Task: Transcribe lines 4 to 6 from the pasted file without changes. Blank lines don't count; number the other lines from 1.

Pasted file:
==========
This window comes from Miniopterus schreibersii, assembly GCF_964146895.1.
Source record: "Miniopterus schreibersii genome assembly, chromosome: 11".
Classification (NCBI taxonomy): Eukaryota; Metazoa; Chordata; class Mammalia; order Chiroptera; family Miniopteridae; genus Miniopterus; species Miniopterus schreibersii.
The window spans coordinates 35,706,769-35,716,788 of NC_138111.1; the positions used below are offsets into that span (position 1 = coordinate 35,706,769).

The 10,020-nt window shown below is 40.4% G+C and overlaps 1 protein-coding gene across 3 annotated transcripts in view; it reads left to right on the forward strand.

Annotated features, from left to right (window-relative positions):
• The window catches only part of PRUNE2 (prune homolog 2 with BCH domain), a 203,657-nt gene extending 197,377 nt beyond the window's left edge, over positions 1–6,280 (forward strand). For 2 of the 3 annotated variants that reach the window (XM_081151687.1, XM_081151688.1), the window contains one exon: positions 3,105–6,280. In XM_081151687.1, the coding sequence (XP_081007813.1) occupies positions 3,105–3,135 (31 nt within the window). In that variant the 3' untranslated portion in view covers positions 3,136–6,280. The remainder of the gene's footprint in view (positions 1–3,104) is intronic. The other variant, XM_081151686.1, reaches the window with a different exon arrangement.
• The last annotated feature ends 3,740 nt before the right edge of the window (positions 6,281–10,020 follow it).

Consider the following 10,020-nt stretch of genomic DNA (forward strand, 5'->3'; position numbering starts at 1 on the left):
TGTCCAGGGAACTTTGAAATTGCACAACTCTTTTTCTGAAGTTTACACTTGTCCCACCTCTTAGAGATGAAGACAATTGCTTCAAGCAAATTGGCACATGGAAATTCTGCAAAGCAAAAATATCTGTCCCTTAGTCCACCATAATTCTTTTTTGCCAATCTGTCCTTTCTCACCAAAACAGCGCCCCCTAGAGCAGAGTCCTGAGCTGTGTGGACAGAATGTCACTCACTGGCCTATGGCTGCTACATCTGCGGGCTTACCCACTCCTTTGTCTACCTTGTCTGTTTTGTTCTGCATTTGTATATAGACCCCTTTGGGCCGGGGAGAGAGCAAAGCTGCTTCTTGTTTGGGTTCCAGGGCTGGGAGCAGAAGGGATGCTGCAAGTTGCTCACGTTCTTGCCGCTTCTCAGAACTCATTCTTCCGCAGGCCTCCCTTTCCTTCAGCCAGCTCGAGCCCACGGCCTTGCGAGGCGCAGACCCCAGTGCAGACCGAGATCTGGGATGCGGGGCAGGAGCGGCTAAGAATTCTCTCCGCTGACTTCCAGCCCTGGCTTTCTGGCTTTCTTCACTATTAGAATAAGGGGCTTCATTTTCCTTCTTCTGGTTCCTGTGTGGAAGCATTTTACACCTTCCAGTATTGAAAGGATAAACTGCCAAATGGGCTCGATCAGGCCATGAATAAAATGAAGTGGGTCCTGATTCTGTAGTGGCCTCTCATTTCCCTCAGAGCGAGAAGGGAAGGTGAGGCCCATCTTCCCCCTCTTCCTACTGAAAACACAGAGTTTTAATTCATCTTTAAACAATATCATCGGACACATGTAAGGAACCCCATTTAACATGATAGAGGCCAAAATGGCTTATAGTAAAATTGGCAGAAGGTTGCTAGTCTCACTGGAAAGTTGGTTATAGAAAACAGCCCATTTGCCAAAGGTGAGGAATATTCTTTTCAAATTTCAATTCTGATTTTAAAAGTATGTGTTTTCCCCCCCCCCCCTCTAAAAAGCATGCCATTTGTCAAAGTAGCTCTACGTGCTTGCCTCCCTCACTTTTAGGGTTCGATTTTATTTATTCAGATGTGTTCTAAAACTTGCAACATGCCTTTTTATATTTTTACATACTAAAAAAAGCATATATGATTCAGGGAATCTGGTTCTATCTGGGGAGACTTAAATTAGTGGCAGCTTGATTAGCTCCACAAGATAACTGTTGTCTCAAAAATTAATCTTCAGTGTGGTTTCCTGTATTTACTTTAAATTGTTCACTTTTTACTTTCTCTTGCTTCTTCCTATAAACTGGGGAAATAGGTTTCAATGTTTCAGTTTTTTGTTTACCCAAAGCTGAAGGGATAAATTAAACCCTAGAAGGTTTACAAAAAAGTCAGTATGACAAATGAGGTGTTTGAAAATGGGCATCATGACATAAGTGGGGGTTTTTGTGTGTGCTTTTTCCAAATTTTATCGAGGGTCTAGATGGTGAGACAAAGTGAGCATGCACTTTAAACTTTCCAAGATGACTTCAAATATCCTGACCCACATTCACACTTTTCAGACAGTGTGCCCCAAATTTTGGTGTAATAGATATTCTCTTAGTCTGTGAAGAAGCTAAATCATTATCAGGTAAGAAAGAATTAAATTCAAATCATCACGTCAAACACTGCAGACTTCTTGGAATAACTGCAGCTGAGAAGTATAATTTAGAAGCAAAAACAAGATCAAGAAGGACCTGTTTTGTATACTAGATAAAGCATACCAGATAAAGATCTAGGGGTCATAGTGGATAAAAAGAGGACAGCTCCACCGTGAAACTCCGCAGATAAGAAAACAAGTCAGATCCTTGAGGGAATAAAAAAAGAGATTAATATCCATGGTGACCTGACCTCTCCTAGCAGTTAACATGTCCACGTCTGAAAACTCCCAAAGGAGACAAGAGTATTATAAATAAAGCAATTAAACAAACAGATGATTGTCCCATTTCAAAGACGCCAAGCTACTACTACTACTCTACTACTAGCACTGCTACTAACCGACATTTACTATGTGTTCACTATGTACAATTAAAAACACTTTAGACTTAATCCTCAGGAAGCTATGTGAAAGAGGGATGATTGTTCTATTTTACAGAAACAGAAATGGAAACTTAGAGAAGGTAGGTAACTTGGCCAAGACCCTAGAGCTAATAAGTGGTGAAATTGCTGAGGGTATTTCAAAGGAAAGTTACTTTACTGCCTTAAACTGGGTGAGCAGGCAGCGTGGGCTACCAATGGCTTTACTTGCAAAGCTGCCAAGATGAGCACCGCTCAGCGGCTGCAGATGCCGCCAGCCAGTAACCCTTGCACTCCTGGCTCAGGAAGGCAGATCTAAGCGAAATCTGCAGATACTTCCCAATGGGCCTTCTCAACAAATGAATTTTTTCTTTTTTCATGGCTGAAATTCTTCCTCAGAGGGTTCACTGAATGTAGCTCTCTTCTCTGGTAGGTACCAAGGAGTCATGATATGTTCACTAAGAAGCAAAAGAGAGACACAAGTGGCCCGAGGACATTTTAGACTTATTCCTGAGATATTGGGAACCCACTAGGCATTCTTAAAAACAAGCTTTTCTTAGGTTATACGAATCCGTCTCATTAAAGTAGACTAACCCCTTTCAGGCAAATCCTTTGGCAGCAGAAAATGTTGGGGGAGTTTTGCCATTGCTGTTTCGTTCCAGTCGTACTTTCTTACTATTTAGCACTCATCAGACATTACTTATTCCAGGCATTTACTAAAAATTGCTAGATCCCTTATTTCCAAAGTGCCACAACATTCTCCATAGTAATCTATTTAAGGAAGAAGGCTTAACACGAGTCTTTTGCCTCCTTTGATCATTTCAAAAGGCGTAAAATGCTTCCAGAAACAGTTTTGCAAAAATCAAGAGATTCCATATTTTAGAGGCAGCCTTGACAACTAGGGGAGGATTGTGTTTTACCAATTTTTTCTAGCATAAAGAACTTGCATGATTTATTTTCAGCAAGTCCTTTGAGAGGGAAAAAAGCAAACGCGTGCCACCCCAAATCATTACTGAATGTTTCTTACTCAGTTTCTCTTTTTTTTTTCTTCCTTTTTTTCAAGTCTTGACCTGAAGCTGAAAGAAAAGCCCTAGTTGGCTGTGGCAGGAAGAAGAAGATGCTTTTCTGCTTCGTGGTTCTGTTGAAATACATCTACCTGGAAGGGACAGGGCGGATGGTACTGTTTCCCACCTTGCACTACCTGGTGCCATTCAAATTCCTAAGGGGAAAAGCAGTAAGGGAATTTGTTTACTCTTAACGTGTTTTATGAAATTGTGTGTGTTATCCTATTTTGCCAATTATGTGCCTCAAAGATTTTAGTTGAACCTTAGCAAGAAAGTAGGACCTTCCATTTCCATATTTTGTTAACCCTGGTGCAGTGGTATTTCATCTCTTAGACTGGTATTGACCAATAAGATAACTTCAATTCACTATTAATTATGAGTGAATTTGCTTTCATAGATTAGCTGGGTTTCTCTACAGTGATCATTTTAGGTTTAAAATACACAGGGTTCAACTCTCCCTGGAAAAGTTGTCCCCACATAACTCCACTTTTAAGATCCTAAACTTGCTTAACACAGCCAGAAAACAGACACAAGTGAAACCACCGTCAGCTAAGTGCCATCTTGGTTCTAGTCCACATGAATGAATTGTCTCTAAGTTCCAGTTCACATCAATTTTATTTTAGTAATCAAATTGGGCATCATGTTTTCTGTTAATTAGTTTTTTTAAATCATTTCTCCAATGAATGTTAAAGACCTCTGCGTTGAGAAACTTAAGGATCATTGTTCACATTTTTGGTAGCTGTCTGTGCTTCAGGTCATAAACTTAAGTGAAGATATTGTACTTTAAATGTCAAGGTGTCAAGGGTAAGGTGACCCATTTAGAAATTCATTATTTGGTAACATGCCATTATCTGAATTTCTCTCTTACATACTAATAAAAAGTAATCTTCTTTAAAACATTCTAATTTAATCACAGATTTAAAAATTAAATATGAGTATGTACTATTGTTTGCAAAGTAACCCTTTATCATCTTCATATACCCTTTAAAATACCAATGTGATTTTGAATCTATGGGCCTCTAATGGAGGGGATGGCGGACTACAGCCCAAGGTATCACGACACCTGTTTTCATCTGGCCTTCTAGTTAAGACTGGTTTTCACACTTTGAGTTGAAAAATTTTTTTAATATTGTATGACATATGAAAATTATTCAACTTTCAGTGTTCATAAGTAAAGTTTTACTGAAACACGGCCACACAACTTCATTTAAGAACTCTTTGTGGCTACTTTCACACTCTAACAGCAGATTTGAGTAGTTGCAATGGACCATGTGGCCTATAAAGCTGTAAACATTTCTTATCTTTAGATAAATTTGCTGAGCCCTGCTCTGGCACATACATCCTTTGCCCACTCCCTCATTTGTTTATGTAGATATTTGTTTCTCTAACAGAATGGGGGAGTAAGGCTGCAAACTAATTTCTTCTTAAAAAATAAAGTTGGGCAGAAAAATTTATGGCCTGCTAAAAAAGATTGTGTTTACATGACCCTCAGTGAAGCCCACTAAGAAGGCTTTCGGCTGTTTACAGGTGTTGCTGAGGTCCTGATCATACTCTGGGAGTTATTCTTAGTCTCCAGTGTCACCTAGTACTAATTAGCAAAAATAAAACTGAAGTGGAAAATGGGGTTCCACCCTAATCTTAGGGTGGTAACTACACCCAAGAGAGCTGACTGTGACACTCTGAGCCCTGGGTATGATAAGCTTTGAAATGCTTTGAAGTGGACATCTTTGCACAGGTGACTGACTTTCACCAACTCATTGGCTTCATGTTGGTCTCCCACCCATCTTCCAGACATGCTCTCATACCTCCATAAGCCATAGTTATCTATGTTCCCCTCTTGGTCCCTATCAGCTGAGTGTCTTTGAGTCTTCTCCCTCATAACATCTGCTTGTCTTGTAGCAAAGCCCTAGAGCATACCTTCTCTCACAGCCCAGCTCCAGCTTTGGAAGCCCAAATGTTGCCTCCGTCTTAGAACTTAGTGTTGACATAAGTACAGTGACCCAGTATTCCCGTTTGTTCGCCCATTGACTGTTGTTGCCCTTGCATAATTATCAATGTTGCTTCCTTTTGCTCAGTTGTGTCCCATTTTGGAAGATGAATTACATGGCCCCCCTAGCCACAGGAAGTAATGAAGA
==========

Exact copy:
The window spans coordinates 35,706,769-35,716,788 of NC_138111.1; the positions used below are offsets into that span (position 1 = coordinate 35,706,769).

The 10,020-nt window shown below is 40.4% G+C and overlaps 1 protein-coding gene across 3 annotated transcripts in view; it reads left to right on the forward strand.

Annotated features, from left to right (window-relative positions):